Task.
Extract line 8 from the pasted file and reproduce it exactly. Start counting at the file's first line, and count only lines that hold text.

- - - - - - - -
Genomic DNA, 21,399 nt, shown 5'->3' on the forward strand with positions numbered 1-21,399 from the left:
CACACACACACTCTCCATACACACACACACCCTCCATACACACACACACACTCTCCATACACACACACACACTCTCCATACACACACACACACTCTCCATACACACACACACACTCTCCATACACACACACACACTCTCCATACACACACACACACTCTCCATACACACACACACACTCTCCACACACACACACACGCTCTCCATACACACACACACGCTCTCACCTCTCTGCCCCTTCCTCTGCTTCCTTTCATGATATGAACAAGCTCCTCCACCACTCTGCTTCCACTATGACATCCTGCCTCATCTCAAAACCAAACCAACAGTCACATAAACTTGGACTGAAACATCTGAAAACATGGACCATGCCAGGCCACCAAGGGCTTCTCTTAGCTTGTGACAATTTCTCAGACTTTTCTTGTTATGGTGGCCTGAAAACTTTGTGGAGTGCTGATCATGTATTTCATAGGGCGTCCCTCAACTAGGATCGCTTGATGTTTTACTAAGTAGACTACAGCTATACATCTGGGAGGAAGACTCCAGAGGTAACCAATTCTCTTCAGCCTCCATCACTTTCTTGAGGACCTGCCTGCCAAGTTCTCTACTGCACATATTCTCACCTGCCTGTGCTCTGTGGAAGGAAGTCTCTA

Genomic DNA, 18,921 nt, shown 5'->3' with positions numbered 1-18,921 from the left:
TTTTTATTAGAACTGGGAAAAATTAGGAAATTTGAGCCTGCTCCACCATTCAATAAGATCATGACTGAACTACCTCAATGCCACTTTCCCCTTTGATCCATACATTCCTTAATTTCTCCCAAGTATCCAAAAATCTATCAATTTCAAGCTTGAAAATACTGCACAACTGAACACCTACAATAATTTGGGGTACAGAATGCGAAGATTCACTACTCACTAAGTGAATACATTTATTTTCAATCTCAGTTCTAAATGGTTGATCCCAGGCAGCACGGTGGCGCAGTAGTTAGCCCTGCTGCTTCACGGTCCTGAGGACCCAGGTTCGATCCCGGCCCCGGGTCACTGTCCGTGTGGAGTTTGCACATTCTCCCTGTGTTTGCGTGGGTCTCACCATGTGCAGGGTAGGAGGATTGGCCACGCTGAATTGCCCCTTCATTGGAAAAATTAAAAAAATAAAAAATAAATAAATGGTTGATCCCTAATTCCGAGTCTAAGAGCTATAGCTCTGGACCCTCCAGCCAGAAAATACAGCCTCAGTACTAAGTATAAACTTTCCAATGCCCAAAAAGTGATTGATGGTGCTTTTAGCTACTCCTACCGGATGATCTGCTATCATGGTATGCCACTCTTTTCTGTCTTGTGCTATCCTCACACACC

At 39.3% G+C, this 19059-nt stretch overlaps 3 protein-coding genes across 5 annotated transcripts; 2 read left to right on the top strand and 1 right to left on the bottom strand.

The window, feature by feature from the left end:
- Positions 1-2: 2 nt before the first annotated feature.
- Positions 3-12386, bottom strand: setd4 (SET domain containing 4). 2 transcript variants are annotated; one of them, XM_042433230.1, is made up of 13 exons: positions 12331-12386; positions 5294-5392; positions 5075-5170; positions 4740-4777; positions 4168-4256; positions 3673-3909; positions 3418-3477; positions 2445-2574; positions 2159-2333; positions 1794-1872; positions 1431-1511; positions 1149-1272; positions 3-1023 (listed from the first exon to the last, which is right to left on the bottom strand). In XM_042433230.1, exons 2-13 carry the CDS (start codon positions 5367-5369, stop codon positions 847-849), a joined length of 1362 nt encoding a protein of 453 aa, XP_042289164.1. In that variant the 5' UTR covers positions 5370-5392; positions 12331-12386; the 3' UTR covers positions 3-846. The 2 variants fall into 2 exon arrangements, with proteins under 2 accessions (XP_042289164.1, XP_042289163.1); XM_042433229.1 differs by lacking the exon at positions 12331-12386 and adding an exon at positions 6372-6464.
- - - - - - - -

- Positions 3-12386, bottom strand: setd4 (SET domain containing 4). 2 transcript variants are annotated; one of them, XM_042433230.1, is made up of 13 exons: positions 12331-12386; positions 5294-5392; positions 5075-5170; positions 4740-4777; positions 4168-4256; positions 3673-3909; positions 3418-3477; positions 2445-2574; positions 2159-2333; positions 1794-1872; positions 1431-1511; positions 1149-1272; positions 3-1023 (listed from the first exon to the last, which is right to left on the bottom strand). In XM_042433230.1, exons 2-13 carry the CDS (start codon positions 5367-5369, stop codon positions 847-849), a joined length of 1362 nt encoding a protein of 453 aa, XP_042289164.1. In that variant the 5' UTR covers positions 5370-5392; positions 12331-12386; the 3' UTR covers positions 3-846. The 2 variants fall into 2 exon arrangements, with proteins under 2 accessions (XP_042289164.1, XP_042289163.1); XM_042433229.1 differs by lacking the exon at positions 12331-12386 and adding an exon at positions 6372-6464.